Have You Seen the Whole Statute?

Many laws are enacted as a coherent whole and then divided and separated when they are codified.  Part of the statute may be sprinkled into the jurisdiction and procedure code, part into one substantive code and the rest into another.  Additionally, within one code, sections of a single statute may appear widely separated.  Two federal examples:

  • The Chief Financial Officers Act of 1990 appears in the following United States Code titles: 5, 31, 38 and 42.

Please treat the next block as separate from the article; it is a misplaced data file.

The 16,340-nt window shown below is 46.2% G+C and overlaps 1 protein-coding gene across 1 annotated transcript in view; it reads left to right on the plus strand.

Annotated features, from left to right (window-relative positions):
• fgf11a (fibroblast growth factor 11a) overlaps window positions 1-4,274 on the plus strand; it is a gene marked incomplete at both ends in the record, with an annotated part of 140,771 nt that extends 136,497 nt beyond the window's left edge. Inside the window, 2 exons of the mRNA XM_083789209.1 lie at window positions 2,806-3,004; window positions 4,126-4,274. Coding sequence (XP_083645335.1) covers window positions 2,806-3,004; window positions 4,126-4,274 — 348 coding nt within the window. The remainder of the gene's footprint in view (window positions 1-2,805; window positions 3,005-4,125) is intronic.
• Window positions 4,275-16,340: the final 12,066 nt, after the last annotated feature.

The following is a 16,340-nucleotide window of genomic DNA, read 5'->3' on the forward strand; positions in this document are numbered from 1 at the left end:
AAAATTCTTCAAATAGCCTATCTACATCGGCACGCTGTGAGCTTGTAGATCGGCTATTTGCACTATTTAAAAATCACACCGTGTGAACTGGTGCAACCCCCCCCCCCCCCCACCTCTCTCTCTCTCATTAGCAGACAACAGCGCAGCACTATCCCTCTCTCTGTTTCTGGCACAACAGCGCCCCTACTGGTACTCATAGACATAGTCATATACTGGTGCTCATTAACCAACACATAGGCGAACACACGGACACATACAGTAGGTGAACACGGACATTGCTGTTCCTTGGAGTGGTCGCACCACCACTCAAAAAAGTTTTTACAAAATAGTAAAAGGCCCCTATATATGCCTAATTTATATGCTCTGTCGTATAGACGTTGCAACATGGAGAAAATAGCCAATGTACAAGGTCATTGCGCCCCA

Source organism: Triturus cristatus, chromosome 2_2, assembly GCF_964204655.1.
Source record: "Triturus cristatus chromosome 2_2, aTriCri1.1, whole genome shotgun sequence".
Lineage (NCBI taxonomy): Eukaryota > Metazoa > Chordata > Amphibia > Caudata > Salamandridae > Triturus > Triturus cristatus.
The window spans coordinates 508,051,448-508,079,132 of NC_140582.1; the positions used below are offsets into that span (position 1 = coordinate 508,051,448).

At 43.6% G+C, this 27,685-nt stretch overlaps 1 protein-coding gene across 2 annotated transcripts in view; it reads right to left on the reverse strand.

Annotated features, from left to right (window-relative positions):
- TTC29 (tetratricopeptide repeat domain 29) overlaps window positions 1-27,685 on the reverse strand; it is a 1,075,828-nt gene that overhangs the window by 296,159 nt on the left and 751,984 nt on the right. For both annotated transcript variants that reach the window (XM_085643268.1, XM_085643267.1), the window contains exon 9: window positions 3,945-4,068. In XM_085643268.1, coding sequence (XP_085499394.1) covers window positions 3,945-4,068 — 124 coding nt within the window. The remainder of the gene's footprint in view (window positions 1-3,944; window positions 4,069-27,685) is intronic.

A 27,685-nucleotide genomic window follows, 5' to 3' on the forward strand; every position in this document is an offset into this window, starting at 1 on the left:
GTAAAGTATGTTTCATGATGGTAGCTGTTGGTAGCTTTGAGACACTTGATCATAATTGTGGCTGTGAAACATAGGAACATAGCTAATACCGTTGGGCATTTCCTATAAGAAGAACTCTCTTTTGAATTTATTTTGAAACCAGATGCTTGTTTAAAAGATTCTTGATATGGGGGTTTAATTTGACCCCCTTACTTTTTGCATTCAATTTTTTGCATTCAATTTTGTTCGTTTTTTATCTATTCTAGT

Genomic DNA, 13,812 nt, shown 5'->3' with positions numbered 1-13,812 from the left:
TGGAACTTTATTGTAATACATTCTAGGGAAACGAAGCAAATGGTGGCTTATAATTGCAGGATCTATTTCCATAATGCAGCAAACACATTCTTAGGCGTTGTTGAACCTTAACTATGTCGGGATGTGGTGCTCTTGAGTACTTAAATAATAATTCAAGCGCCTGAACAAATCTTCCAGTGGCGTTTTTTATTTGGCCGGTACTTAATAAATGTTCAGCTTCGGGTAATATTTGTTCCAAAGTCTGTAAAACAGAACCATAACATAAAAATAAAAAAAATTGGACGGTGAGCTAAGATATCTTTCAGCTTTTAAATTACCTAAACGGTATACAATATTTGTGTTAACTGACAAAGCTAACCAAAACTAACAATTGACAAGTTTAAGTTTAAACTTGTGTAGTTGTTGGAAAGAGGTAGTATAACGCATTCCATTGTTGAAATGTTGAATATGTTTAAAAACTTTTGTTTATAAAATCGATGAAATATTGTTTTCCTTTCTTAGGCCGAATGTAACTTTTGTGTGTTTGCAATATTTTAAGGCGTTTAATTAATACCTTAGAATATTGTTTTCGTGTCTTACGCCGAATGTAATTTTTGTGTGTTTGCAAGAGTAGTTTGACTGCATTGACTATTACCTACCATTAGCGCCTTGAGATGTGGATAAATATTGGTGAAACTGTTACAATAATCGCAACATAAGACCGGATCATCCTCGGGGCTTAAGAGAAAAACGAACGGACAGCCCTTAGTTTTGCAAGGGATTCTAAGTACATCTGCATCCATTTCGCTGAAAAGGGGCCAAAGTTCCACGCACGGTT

• The Child Abuse, Domestic Violence, Adoption and Family Services Act of 1992 appears in United States Code title 42, but part is codified between 5101 to 5118e and the rest between 10401 to 10415.

Reviewing the entire statute may reveal arguments that are not apparent when only a segment is examined.  The entire statute may reflect a statutory intent that is not immediately apparent from isolated sections.  Definitions may be codified in one section that illuminate the meaning of other, distant sections.

To locate the whole statute, use the historical references to trace back to the original statute as enacted.  Different states offer different tools for locating session laws, enrolled bills and other acts of the legislature.  Among other sources, see http://www.lawsource.com/also/.